Now executive editor at the Guardian, the work of Jonathan Freedland (1967– ) may not be greatly familiar to TOO readers, at least when compared to some other high-profile Jewish journalists active in the United States. However, it is for precisely that reason that I felt he should number among the earliest of the individuals I will discuss in this planned series of case files.
Journalism and a strong sense of Jewish identity seem to run in the Freedland blood. Jonathan is the son of Michael Freedland (1934– ), a biographer and journalist who specializes in Hollywood biographies and recently produced the scathing anti-McCarthy screed Witch Hunt in Hollywood: McCarthyism’s War on Tinseltown. The basic thesis of Witch Hunt in Hollywood is that Sen. Joe McCarthy and the House Un-American Affairs Committee were engaged in an irrational and purely “anti-Semitic” purge of Hollywood. The elder Freedland wrote: “For Communist read Jew. … The hearings were as (some would say more) anti-Semitic as anti-Communist. Hollywood was chosen for the attack because of the great publicity value the movie capital offered. It was also a great opportunity to get at the Jews of Hollywood.” Freedland Senior is also one of those Jews who, as Kevin MacDonald elucidates in CofC, viewed supporters of McCarthy as “intellectual and cultural primitives.”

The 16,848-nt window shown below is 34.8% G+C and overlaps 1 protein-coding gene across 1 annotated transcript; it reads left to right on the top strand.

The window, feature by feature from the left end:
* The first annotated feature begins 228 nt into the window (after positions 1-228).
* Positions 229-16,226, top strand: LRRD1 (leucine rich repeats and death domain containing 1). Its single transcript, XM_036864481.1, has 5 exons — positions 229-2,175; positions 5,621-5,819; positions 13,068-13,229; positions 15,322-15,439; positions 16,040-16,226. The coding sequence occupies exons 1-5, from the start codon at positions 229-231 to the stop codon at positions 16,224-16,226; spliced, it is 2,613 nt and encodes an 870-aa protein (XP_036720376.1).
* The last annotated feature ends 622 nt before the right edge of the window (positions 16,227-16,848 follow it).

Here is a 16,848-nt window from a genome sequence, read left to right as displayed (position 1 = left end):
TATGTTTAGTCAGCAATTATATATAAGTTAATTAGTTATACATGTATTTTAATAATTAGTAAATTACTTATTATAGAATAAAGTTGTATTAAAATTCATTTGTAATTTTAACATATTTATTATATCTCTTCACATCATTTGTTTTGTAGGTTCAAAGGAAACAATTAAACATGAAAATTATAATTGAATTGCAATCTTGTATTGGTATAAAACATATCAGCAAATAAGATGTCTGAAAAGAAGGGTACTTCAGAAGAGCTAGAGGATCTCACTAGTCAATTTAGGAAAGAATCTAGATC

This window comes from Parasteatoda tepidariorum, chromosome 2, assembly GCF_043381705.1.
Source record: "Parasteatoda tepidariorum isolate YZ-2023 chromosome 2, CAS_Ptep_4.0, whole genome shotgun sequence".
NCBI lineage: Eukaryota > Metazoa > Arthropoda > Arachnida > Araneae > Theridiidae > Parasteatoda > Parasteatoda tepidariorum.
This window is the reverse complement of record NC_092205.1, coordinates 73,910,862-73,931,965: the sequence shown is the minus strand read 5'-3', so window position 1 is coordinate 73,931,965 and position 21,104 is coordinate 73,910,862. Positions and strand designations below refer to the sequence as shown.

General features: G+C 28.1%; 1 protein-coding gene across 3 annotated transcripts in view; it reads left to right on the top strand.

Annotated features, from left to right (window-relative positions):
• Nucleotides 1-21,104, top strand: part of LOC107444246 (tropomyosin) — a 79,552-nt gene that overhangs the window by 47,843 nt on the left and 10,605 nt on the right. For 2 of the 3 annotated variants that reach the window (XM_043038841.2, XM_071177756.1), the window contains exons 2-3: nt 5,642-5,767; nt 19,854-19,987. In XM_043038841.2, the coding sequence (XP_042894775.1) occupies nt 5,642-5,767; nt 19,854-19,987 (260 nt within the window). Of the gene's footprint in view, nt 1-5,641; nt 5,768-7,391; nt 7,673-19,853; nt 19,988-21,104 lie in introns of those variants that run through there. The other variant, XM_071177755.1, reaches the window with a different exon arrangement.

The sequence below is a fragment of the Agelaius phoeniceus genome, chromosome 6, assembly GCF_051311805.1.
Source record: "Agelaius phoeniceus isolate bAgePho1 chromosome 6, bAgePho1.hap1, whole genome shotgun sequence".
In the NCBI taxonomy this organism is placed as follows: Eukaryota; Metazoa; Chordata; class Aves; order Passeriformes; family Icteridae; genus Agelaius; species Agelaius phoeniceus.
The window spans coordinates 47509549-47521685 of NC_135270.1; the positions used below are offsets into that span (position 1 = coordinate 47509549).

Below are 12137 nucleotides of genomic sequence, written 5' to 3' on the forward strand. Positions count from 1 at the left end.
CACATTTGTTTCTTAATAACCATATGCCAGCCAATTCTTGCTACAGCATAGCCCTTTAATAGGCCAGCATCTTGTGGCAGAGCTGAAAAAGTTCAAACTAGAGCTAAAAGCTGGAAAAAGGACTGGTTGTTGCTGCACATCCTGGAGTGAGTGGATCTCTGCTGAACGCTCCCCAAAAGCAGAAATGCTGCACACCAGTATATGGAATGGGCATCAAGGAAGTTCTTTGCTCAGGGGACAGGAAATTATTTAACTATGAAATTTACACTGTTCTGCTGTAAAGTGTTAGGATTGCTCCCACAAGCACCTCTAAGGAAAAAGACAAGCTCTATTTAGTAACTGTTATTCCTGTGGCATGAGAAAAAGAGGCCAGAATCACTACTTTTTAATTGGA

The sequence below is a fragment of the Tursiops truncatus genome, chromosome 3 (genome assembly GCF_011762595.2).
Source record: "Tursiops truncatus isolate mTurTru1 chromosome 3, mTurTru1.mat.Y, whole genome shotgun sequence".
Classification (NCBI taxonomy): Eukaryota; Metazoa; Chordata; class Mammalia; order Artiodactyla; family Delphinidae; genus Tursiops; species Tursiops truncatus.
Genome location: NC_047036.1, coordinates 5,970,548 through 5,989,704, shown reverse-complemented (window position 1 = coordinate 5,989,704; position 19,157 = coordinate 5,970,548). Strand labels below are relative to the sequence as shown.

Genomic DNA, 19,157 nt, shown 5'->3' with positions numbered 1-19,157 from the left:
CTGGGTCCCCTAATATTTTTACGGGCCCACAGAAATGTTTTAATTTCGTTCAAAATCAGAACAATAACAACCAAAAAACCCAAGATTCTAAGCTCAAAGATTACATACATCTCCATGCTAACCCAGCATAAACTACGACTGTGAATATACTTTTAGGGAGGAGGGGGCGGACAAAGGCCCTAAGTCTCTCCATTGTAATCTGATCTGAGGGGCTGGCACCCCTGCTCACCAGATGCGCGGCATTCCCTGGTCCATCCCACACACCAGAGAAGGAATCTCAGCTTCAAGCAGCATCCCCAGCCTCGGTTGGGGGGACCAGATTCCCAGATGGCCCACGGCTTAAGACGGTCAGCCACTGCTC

The younger Freedland began his own writing career at the short-lived Sunday Correspondent, a London newspaper backed by Rothschild Ventures, and which also launched the career of current Newsnight editor Ian Katz. In 1990 Freedland joined the BBC, working as a news reporter across radio and television. In the summer of 1992, he was awarded the Laurence Stern fellowship at The Washington Post, serving as a staff writer on the national news section. In what almost appears like the choreography of their careers, Freedland’s Sunday Correspondent cohort Ian Katz received the same fellowship the following year. Freedland became Washington Correspondent for The Guardian in 1993, remaining in that post until 1997. On his return Freedland launched an attack on British traditions and the system of constitutional monarchy, in his Bring Home the Revolution: The Case for a British Republic (1998). One of Freedland’s primary inspirations was that he felt that, unlike most European states, America “most — though not all — of its citizens feel like they belong.” The “old” Britain, symbolized in the monarchy and out of touch with its citizens, should be annihilated. Read more »